One thing is for sure, if they are asking you for an estimate, they are using it for business reasons. And, bottom line, you will be the owner of that estimate!

Estimating is a Minefield!

Estimating can be a minefield. Everyone asks for estimates. We ask a child how long a chore will take, or when they’ll be home from a party. We ask a boss when our review will be done.  Marketing has been asking me when will I have this blog article complete? (By the way, they clearly tell me they will hold me to it!)

We need a consistent language around estimating and more importantly, we need consistent expectations around how we estimate and what we “can” and what we “can’t” estimate, repeatedly and predictably.

So the next few articles are going to focus on common obstacles that cause a team estimate to either be order-of-magnitudes incorrect or simply an estimate that does not command everyone’s confidence.

We’ll start next post with about padding estimates and why we should NEVER do it.  I will present you a better alternative.

So, how many times has management asked you for an estimate that you won’t be held to?

Photo Credit: Denise Chan

Credibility: The Key to Quickly and Effectively Building Trust with your Client and Teams

Bridge over smooth water

Building trust bridges relationship gaps. Here’s how to do it.

Have you ever had a difficult encounter with a client and then found it hard to reach out to them? Have you ever been in a client situation where your trust has eroded? How about with a coworker? Don’t be afraid to admit if you have, because it’s a normal part of life and can happen quite frequently. One of the many challenges we have with professional and social engagements is building and keeping trust. I call this the “trust factor”.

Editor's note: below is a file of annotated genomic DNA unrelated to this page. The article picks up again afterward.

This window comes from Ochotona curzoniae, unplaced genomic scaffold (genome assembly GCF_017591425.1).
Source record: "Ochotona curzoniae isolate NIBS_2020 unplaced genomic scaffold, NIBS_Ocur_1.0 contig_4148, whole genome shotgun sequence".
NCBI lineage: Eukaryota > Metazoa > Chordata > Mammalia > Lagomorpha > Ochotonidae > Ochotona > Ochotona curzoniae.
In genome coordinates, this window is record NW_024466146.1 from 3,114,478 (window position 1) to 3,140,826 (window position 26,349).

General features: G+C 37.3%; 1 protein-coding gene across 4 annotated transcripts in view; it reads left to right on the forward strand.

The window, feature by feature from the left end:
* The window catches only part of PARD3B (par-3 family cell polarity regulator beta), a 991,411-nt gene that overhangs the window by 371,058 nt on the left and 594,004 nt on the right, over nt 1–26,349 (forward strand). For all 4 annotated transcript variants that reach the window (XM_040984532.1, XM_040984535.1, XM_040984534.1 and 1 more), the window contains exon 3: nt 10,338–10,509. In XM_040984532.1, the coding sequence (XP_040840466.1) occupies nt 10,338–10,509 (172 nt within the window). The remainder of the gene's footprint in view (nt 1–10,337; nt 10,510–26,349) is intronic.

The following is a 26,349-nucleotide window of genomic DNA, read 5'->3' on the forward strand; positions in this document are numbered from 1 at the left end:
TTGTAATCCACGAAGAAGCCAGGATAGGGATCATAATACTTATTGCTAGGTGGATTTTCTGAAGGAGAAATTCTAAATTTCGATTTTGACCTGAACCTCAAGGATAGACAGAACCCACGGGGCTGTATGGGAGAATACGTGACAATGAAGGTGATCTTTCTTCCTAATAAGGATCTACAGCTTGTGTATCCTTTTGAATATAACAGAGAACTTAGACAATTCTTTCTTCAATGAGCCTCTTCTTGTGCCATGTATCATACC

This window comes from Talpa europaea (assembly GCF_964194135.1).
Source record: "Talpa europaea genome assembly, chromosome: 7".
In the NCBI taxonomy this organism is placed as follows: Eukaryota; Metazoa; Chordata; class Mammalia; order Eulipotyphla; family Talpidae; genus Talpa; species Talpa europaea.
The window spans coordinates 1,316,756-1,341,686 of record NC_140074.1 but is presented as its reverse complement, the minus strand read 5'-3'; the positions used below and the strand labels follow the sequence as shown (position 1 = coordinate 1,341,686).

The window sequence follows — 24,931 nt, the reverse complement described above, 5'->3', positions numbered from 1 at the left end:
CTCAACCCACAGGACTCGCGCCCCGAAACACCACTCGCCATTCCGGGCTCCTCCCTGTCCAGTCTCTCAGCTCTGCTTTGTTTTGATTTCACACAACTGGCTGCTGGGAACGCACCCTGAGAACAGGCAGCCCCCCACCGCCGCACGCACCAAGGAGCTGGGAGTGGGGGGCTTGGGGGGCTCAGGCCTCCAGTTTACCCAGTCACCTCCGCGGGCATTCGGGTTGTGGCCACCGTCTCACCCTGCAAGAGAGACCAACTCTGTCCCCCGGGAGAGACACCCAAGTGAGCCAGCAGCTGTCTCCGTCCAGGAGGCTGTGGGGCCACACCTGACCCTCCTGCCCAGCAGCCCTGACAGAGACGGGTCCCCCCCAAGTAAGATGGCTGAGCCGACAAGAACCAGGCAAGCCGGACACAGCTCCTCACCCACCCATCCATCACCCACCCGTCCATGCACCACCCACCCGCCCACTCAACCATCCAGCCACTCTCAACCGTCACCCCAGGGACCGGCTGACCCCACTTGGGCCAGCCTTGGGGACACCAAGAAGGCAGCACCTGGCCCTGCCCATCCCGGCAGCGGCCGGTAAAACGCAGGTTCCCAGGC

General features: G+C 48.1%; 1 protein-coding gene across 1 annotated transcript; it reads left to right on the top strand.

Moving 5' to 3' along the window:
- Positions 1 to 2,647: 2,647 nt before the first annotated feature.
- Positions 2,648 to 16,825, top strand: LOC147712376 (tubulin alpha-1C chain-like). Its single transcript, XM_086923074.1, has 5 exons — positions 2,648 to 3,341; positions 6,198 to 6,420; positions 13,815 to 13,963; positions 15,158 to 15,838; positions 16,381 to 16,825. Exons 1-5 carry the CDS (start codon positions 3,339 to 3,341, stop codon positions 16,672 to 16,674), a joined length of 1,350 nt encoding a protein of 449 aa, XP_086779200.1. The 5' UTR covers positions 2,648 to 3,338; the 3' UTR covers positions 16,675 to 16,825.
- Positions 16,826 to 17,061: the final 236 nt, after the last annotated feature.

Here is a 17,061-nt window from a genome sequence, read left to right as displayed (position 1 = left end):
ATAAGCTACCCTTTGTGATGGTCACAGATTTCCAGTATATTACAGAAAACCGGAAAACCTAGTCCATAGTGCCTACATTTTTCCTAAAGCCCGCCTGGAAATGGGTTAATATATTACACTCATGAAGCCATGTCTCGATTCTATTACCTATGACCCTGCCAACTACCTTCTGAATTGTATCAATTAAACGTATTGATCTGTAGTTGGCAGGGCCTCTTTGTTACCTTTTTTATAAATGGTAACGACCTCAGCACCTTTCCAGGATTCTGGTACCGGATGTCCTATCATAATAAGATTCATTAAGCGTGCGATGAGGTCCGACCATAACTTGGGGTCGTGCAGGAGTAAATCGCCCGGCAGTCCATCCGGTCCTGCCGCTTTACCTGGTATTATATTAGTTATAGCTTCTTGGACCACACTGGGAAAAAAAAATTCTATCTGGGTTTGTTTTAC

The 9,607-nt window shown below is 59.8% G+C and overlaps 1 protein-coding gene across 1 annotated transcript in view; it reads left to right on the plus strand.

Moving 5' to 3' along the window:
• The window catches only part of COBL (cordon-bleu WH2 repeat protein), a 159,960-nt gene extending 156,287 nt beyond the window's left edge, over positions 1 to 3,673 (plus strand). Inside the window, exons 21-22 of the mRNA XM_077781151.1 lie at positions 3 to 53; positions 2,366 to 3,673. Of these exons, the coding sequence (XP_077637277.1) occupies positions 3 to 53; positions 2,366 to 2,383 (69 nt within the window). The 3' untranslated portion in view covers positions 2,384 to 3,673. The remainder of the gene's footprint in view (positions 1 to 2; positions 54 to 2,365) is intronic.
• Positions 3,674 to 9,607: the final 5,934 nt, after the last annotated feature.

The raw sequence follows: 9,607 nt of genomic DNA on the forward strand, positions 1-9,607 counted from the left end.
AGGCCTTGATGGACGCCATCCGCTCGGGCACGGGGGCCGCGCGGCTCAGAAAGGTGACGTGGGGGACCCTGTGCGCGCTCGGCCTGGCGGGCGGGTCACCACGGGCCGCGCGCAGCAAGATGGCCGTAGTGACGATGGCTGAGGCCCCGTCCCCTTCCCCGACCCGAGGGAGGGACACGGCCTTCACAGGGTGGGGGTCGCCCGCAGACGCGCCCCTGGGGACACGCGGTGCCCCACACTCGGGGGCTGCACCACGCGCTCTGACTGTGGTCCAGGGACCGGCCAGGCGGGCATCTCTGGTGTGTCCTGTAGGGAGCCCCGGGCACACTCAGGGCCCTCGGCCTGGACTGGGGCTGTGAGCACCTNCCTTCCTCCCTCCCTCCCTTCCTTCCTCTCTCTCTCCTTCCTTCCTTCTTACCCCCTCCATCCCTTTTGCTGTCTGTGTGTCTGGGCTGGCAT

The Trust Factor

The trust factor is strengthened by many different behaviors: Following through on commitments, walking the walk, being true to yourself, evoking transparency, and maintaining accountability. Time, of course, is also a crucial influence on the trust factor. The time it takes to build trust with any one person can take days, weeks, or even years. But in business, we all know that we must make effective use of our time to build trust as quickly as possible.

Trust Factor

Building trust takes time and requires focus on doing what you say you’re going to do.


In order to successfully and effectively build trust in your professional relationships, you’ll need the help of your peers, team, and clients. Once this is accomplished, a cohesive bond can be formed between teams, which will ultimately foster productivity and results. In order to have trust, one must establish a strong sense of credibility. This can be achieved by:

  1. Establishing clarity around roles and responsibilities which builds a foundation that supports credibility